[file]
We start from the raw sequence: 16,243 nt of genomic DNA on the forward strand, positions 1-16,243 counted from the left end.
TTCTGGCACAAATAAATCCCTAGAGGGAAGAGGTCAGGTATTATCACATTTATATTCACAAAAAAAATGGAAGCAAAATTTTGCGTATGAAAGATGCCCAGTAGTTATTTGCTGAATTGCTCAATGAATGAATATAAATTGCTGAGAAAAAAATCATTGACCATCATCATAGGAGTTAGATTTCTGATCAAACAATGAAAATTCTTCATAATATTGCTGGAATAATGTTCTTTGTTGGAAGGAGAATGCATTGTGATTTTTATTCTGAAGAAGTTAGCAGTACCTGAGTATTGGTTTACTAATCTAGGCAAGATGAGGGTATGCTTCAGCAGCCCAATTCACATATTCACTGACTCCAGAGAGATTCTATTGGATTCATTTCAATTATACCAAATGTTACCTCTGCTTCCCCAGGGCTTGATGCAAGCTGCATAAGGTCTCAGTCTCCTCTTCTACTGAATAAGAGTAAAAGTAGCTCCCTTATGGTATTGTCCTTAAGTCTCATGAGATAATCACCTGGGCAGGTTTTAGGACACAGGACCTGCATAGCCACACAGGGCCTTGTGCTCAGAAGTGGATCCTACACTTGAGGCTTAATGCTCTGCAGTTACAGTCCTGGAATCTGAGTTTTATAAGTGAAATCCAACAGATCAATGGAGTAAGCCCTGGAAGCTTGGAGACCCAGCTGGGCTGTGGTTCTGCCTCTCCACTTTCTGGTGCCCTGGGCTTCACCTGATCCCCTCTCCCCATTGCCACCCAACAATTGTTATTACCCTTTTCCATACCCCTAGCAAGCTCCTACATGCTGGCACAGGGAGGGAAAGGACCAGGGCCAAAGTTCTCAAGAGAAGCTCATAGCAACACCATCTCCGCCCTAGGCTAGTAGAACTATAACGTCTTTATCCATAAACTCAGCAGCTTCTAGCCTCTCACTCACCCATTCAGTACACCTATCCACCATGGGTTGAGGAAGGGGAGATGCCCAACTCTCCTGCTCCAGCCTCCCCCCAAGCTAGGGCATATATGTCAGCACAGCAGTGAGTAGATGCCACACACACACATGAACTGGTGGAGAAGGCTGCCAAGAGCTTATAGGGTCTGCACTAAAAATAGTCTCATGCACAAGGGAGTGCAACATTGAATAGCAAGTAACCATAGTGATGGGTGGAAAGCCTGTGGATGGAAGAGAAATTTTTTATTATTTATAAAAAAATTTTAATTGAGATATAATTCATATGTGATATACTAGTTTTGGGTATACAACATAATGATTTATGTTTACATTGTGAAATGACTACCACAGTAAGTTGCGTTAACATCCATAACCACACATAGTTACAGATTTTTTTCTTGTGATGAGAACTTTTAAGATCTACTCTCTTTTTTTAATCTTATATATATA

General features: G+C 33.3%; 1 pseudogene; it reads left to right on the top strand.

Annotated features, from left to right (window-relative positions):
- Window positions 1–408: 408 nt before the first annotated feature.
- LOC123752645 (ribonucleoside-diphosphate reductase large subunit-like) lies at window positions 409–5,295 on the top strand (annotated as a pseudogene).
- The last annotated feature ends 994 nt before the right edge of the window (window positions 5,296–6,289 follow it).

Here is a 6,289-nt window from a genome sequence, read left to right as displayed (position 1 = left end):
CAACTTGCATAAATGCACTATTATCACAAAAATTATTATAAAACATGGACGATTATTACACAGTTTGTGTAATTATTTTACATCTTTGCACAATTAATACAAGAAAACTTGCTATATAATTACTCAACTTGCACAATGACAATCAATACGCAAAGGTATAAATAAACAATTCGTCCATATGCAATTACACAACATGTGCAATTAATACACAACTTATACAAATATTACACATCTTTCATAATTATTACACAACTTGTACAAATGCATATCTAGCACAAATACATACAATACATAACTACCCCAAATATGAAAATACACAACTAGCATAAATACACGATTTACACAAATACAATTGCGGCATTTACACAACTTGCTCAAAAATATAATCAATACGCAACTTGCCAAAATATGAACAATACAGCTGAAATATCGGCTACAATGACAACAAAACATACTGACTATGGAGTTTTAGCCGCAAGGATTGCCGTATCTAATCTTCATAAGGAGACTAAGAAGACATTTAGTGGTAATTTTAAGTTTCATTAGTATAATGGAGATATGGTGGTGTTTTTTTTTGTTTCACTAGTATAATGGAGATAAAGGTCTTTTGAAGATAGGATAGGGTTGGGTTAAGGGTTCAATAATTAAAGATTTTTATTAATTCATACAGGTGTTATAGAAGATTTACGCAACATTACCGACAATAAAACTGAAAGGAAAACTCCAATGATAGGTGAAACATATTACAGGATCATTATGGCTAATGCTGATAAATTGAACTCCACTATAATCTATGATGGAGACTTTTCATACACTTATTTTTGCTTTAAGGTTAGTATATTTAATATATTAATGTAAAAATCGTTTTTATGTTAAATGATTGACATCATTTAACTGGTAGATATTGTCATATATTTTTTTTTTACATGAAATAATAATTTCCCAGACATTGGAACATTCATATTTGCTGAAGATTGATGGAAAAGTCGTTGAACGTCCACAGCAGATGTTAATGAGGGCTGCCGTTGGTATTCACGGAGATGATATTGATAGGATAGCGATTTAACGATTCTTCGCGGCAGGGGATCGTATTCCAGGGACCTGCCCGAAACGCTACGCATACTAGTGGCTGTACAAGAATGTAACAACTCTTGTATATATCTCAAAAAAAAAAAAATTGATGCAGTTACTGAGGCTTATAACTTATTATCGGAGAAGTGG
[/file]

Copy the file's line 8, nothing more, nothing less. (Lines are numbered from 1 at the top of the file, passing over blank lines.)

Here is a 6,289-nt window from a genome sequence, read left to right as displayed (position 1 = left end):